(HealthDay)—The rates of alcohol-induced deaths increased from 2006 to 2018 for adults aged ≥25 years, with a greater rate of increase in rural versus urban areas, according to an October data brief published by the U.S. Centers for Disease Control and Prevention National Center for Health Statistics.
Merianne Rose Spencer, M.P.H., from the National Center for Health Statistics in Hyattsville, Maryland, and colleagues used data from the National Vital Statistics System to examine alcohol-induced deaths among adults aged 25 years and older in the United States.
The researchers found that the age-adjusted rates of alcohol-induced deaths were stable from 2000 to 2006, then increased from 10.7 to 15.3 per 100,000 in 2006 to 2018, respectively (43 percent increase). Between 2000 and 2018, alcohol-induced death rates increased at a greater rate for both men and women in rural versus urban areas. Among men, in 2000, the rate of alcohol-induced deaths was highest in large central metro areas (21.3); rates were highest in medium and small metro, micropolitan, and noncore areas by 2018 (25.1, 25.9, 26.7, and 25.3, respectively). Among women, in 2000, the rate of alcohol-induced deaths in noncore areas was among the lowest (4.4); rates in noncore areas had more than doubled by 2018 (9.9).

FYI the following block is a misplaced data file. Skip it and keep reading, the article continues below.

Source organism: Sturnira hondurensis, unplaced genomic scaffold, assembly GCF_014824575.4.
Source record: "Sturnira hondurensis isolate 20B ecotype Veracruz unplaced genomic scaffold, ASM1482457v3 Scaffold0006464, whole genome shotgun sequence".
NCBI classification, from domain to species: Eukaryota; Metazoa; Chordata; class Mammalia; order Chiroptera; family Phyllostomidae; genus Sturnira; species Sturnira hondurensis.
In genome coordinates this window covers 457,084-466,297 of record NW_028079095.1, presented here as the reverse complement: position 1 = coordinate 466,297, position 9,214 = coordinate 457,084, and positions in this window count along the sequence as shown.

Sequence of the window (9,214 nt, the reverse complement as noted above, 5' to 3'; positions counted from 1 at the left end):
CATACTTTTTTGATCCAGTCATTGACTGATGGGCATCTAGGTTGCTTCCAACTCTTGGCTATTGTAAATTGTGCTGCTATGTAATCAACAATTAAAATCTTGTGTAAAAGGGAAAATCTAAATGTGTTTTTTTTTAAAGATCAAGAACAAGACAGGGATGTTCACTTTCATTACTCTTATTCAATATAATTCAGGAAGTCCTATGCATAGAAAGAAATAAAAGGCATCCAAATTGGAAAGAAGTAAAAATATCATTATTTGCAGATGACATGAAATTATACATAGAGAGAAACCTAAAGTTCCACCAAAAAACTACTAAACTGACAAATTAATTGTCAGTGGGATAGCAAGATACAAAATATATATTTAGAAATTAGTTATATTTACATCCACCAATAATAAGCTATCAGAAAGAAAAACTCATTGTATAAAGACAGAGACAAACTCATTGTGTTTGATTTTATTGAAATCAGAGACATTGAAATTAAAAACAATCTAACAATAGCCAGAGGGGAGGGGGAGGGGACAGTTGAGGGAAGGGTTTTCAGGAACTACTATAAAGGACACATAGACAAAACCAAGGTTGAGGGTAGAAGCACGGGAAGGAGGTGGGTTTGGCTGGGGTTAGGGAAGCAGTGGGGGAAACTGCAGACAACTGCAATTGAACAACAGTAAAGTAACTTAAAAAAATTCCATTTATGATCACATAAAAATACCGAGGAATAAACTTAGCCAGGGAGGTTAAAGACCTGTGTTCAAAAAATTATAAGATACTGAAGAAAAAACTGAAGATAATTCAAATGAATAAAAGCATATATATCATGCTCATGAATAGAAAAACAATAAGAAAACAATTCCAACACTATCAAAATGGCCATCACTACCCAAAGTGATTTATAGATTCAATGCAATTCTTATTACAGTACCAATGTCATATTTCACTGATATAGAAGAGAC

“While rates were higher for males than females for each year, the rate of change was greater for females, resulting in a narrowing of the differences between male and female rates,” the authors write.
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Rates of alcohol-induced deaths increased from 2006 to 2018 (2020, October 1)
retrieved 4 October 2020
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